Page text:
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Exploring Factual and Perceived Use and Benefits of a Web 2.0-based Knowledge Management Application: The Siemens Case References+


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References+ is a business-related Web 2.0-based application de-signed to facilitate the worldwide sharing of knowledge, experi-ences, and best practices on the Siemens intranet. The underlying knowledge management approach has a strong focus on the user community, which currently comprises approximately 10,000 registered members located in more than 75 countries. To measure the individually perceived benefits generated by References+, a user survey was performed in 2011. This paper not only evaluates the survey results received from nearly 1,500 respondents, but also detects and discusses any correlations to factual use and con-tribution behavior measured by an evaluation of the respondents’ system usage statistics. This allows a first attempt to explore the potential of a combination of perceived use and benefits (as meas-ured by the user survey) with factual use (as measured by the cor-responding usage statistics). As an important finding of this re-search, it was observed that higher perceived benefits correlate with usage frequency and the number of viewed contributions. The correlation is less strong regarding average contribution ac-tivity and for some cases ambiguous regarding the number of followers. Furthermore, it can be reported that in general a higher perceived use is also reflected in a higher factual use and in a higher number of followers.
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Exploring Factual and Perceived Use and Benefits of a
Web 2.0-based Knowledge Management Application:
The Siemens Case References+
Alexander Stocker
Virtual Vehicle Research Center
Information & Process Management
Inffeldgasse 21a, Graz, Austria
+43 316 873 9844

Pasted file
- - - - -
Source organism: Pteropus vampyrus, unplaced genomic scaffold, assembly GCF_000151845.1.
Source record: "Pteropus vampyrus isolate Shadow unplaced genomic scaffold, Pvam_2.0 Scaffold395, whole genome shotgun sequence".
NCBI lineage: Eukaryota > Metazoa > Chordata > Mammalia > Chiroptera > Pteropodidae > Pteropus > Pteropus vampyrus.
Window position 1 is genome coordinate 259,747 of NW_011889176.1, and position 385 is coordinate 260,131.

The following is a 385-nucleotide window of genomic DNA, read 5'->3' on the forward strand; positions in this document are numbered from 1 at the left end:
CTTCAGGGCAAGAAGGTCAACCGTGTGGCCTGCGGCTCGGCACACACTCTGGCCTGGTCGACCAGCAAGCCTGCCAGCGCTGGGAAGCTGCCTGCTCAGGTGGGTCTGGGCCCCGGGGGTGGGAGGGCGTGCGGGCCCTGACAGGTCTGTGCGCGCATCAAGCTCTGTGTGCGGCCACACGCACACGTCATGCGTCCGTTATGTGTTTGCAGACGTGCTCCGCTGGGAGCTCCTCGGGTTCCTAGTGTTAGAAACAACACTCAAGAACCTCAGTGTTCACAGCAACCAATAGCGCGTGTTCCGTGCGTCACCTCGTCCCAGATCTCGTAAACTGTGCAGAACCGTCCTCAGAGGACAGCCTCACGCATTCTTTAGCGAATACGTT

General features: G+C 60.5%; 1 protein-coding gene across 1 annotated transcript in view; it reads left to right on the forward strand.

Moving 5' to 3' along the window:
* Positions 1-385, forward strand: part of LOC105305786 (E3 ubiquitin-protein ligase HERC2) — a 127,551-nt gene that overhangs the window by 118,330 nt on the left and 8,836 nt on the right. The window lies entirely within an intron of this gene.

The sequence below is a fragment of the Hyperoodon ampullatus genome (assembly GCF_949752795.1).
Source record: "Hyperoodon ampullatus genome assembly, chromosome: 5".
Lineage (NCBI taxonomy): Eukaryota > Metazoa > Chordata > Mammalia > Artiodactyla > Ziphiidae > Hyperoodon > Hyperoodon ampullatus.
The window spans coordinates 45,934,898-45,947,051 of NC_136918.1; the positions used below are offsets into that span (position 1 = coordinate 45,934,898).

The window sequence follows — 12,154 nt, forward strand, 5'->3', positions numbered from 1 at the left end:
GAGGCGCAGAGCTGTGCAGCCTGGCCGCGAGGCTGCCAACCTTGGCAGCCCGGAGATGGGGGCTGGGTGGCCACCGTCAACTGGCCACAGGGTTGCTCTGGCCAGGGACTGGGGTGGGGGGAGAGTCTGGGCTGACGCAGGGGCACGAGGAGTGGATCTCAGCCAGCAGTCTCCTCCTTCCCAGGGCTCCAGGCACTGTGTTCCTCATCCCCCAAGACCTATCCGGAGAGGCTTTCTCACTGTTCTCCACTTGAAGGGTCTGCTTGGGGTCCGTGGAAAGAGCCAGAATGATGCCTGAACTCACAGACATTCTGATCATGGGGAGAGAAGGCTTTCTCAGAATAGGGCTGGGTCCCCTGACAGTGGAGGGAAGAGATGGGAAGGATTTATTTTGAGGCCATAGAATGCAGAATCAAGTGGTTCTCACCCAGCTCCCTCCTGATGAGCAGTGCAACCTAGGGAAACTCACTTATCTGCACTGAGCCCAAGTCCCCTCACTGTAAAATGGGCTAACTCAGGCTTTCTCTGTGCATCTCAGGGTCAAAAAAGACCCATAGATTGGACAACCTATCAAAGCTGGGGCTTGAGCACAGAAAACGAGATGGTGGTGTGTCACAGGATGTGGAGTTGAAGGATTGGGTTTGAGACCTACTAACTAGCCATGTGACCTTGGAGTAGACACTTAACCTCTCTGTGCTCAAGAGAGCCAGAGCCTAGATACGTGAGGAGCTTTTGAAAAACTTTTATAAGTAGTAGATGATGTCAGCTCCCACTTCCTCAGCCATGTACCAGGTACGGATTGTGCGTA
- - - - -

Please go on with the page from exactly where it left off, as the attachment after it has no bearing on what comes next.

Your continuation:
Johannes Müller
Siemens Switzerland Ltd.
Building Technologies Division
Gubelstrasse 22, Zug, Switzerland
+41 41 724 4373
References+ is a business-related Web 2.0-based application de-
signed to facilitate the worldwide sharing of knowledge, experi-
ences, and best practices on the Siemens intranet. The underlying
knowledge management approach has a strong focus on the user
community, which currently comprises approximately 10,000
registered members located in more than 75 countries. To measure
the individually perceived benefits generated by References+, a
user survey was performed in 2011. This paper not only evaluates
the survey results received from nearly 1,500 respondents, but
also detects and discusses any correlations to factual use and con-
tribution behavior measured by an evaluation of the respondents’
system usage statistics. This allows a first attempt to explore the
potential of a combination of perceived use and benefits (as meas-
ured by the user survey) with factual use (as measured by the cor-
responding usage statistics). As an important finding of this re-
search, it was observed that higher perceived benefits correlate
with usage frequency and the number of viewed contributions.
The correlation is less strong regarding average contribution ac-
tivity and for some cases ambiguous regarding the number of
followers. Furthermore, it can be reported that in general a higher
perceived use is also reflected in a higher factual use and in a
higher number of followers.
Categories and Subject Descriptors
H.4.2 [Information Systems]: Applications Miscellaneous.
General Terms